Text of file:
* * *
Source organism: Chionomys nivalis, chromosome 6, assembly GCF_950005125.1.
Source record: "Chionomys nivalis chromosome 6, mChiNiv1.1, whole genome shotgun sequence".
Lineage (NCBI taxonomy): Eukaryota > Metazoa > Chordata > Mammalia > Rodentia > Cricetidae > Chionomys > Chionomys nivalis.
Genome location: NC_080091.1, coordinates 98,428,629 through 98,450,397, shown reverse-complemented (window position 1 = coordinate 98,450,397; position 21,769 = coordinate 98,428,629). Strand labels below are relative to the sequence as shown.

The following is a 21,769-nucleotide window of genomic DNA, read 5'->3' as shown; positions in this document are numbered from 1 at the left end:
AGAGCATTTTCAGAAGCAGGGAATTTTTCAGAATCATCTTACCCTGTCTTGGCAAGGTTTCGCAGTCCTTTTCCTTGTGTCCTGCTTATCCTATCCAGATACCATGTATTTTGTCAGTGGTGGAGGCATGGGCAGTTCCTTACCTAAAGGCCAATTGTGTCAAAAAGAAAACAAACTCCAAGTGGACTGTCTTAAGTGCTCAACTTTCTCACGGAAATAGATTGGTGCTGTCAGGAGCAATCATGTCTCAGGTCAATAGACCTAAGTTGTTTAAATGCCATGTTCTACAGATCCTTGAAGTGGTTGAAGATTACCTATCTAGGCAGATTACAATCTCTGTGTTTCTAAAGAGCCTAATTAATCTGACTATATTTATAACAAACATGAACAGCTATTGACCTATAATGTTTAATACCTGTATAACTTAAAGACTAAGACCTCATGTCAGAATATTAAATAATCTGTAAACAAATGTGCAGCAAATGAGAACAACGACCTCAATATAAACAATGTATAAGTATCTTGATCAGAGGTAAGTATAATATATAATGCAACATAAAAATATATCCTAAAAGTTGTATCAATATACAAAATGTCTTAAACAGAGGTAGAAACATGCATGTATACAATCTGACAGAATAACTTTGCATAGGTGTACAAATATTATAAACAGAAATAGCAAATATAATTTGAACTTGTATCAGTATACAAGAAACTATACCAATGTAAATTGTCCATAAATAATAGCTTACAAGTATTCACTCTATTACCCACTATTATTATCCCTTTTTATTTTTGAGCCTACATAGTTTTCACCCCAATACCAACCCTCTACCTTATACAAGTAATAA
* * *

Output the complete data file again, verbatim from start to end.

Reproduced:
Source organism: Chionomys nivalis, chromosome 6, assembly GCF_950005125.1.
Source record: "Chionomys nivalis chromosome 6, mChiNiv1.1, whole genome shotgun sequence".
Lineage (NCBI taxonomy): Eukaryota > Metazoa > Chordata > Mammalia > Rodentia > Cricetidae > Chionomys > Chionomys nivalis.
Genome location: NC_080091.1, coordinates 98,428,629 through 98,450,397, shown reverse-complemented (window position 1 = coordinate 98,450,397; position 21,769 = coordinate 98,428,629). Strand labels below are relative to the sequence as shown.

The following is a 21,769-nucleotide window of genomic DNA, read 5'->3' as shown; positions in this document are numbered from 1 at the left end:
AGAGCATTTTCAGAAGCAGGGAATTTTTCAGAATCATCTTACCCTGTCTTGGCAAGGTTTCGCAGTCCTTTTCCTTGTGTCCTGCTTATCCTATCCAGATACCATGTATTTTGTCAGTGGTGGAGGCATGGGCAGTTCCTTACCTAAAGGCCAATTGTGTCAAAAAGAAAACAAACTCCAAGTGGACTGTCTTAAGTGCTCAACTTTCTCACGGAAATAGATTGGTGCTGTCAGGAGCAATCATGTCTCAGGTCAATAGACCTAAGTTGTTTAAATGCCATGTTCTACAGATCCTTGAAGTGGTTGAAGATTACCTATCTAGGCAGATTACAATCTCTGTGTTTCTAAAGAGCCTAATTAATCTGACTATATTTATAACAAACATGAACAGCTATTGACCTATAATGTTTAATACCTGTATAACTTAAAGACTAAGACCTCATGTCAGAATATTAAATAATCTGTAAACAAATGTGCAGCAAATGAGAACAACGACCTCAATATAAACAATGTATAAGTATCTTGATCAGAGGTAAGTATAATATATAATGCAACATAAAAATATATCCTAAAAGTTGTATCAATATACAAAATGTCTTAAACAGAGGTAGAAACATGCATGTATACAATCTGACAGAATAACTTTGCATAGGTGTACAAATATTATAAACAGAAATAGCAAATATAATTTGAACTTGTATCAGTATACAAGAAACTATACCAATGTAAATTGTCCATAAATAATAGCTTACAAGTATTCACTCTATTACCCACTATTATTATCCCTTTTTATTTTTGAGCCTACATAGTTTTCACCCCAATACCAACCCTCTACCTTATACAAGTAATAA